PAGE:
All ears

Nature expert David Chapman urges you to stop and listen during your country walks – you just never know what you might discover…

My list of things to pack whenever we go away in the ’van has been subject to some notable changes over the years. My latest list began with ‘knee supports’ and ‘back support’, which were followed by ‘heat pads, spare spectacles, lightweight binoculars and walking poles’. I won’t go on, but you get the idea: age is starting to make its presence felt. 

But despite a few moans and groans, I keep pretty fit, my eyesight is good – providing I can remember where I left my specs – and, critically, I have a keen sense of hearing. 

When it comes to finding wildlife, particularly birds, listening is more important than looking. I estimate that about 70% of the birds I find on casual countryside walks are located first by hearing. 

I know many people who find it difficult to hear birds. It’s as if they are tuned into the wrong station, and sadly sometimes this is because their range of hearing has diminished. But I know others who miss out because they never stop talking, and some who listen to music through earphones on their walks. Don’t they know what they’re missing? It isn’t only birdsong; the sound of wind blowing through the trees, the rustling of reeds or the bubbling of water in a stream are the very things that turn a countryside walk into an enriching experience.

Be sure to stop every so often: stop talking, stop walking, and just stand still and listen for at least a minute. If you hear something distant but struggle to make it out, try cupping your hands behind your ears. This focuses the sound like an ‘acoustic mirror’ and isolates it from other noises, helping you determine where it is coming from. Timing is also important: sounds travel more clearly on calm days, and early morning tends to be best for birdsong. Finally, try to place your feet quietly as you walk.

Sound stage

Listening to wildlife isn’t all about locating things to see – sound can be the headline act. Nightingale song is truly incredible, while the appearance of the bird itself is far less exciting. Nightjars are well camouflaged and quite drably coloured – but it is worth going out on night-time walks, getting bitten to pieces by mozzies, just to hear them. One of the most astonishing spectacles I ever witnessed was the return of Manx shearwaters – which I wouldn’t describe as attractive birds – to their nest sites on the island of Skomer in the dead of night, their ghostly calls filling the air.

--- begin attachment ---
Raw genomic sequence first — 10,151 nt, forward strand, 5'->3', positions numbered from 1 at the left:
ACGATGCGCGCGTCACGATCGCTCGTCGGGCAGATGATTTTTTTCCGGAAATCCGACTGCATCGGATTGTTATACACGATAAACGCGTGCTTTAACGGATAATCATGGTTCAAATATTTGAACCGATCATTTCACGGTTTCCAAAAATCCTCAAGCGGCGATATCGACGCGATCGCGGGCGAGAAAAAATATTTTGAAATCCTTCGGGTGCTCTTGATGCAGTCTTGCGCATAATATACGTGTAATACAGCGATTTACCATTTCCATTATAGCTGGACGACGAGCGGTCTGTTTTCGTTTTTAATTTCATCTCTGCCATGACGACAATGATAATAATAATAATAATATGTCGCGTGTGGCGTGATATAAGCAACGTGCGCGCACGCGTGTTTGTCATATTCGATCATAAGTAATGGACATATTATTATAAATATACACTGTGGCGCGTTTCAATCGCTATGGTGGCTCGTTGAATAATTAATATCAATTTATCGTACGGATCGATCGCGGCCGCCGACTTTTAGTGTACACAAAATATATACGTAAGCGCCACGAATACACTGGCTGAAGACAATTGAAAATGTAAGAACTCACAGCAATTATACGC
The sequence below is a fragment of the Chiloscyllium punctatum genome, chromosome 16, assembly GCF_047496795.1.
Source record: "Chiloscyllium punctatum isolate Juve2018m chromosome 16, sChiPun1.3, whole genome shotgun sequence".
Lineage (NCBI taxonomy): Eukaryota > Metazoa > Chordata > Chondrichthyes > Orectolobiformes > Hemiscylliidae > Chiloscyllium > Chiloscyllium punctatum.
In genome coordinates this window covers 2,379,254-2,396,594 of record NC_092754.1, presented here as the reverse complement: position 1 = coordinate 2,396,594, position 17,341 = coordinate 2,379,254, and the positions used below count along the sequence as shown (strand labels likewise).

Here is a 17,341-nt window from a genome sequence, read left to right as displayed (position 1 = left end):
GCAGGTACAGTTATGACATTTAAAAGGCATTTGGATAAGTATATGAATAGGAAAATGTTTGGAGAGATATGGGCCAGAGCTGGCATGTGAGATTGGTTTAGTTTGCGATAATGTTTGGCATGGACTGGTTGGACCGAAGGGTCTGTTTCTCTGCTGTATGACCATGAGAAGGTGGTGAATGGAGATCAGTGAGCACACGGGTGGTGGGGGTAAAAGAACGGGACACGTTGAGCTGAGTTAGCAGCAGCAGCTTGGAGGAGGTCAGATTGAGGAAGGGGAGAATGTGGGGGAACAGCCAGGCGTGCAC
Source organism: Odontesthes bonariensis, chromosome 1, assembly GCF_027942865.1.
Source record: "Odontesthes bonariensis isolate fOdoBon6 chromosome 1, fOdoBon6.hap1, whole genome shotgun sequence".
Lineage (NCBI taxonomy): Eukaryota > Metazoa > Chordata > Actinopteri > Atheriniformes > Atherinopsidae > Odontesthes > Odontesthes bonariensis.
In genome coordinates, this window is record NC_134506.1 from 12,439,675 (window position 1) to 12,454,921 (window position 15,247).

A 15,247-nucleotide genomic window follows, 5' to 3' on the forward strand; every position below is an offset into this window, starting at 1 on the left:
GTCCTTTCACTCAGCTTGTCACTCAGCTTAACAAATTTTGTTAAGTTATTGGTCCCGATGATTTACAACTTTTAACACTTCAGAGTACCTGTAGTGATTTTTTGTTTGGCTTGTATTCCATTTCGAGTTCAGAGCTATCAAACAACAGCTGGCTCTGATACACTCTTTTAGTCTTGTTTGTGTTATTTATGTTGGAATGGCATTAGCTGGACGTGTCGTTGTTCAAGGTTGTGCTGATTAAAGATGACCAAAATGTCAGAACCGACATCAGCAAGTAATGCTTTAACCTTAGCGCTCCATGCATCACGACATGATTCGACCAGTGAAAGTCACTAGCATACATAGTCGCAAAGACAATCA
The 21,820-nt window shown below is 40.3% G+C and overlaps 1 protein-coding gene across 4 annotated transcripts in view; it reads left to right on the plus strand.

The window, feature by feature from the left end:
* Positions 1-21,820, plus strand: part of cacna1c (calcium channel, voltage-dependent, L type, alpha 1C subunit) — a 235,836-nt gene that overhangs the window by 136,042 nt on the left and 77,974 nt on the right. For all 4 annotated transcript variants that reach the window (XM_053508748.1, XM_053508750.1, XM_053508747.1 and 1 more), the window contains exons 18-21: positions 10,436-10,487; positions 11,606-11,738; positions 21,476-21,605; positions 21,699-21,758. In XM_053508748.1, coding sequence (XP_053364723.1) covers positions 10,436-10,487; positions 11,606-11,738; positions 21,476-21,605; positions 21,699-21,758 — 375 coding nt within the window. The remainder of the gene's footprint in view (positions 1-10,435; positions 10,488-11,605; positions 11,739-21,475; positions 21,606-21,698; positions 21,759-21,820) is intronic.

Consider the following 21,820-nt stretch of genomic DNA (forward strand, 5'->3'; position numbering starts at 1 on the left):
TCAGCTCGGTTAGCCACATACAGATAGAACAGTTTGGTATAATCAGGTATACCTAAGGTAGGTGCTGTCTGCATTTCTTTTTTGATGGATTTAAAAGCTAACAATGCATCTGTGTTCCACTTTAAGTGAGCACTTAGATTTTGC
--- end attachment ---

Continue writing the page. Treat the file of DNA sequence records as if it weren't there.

Birds and other wild animals make sounds for a range of reasons. Mating is a key one. The black grouse, for example, makes a beautiful and bizarre bubbling noise in its desire to pair off, and both natterjack toads and marsh frogs have weirdly wonderful calls (rasping and cackling, respectively), which are loud enough to attract females through dense vegetation. Meanwhile, the distinctive ‘drumming’ sound of a snipe during its display flight is created by the vibration of its tail feathers as it swoops downwards, just as we can whistle by positioning a taut blade of grass between our thumbs and blowing across it.

Sometimes animals make sounds to warn others of danger, using various parts of their bodies. The beaver splashes its flattened tail loudly on water, rabbits thump their feet on the ground, and water voles make a distinctive ‘plopping’ sound when they enter the water in a rush.


Natural sounds have always captured the imagination – think of the many literary references to the singing of the skylark or song thrush. Indeed, we often name birds in reference to their songs, for example the stonechat and grasshopper warbler. To others we have given onomatopoeic names (words that sound like the birds’ calls) – such as the cuckoo, kittiwake, hoopoe, crow and chiffchaff.

For other species, the reference to a call lives on only in the dialect of the areas they inhabit. For example, the capercaillie is also known as ‘the horse of the woods’ because it makes a clip-clopping sound, and the lapwing is referred to as a ‘peewit’.

We also use mnemonics – memory tools – to identify birds from their calls. One of the most famous is related to the yellowhammer’s, which sounds like ‘a little bit of bread and no cheese’, while one of my favourites is the red grouse’s ‘go-back, go-back’. 

I hope I’ll always be able to find time to stop, listen and enjoy being immersed in the always uplifting, and often astonishing, sounds of the natural world.

Listen out for

Here are a few creatures to listen for during October:

In autumn red deer stags bellow to dominate a harem and proclaim their territory.

The fieldfare is a large thrush that arrives in flocks in Britain during October; they are rarely silent and have a distinctive, rather lovely, chuckling chatter.

In autumn and winter adult tawny owls are at their loudest as they tell their youngsters to sling their hooks; listen out for the female’s ‘too-whit’ and the male’s ‘too-whoo’.

In October we see the mass arrival of several species of geese (including the pink-footed goose); their honking flight calls are strongly evocative of winter.

Have a listen to all of these wildlife sounds from around the UK (below).

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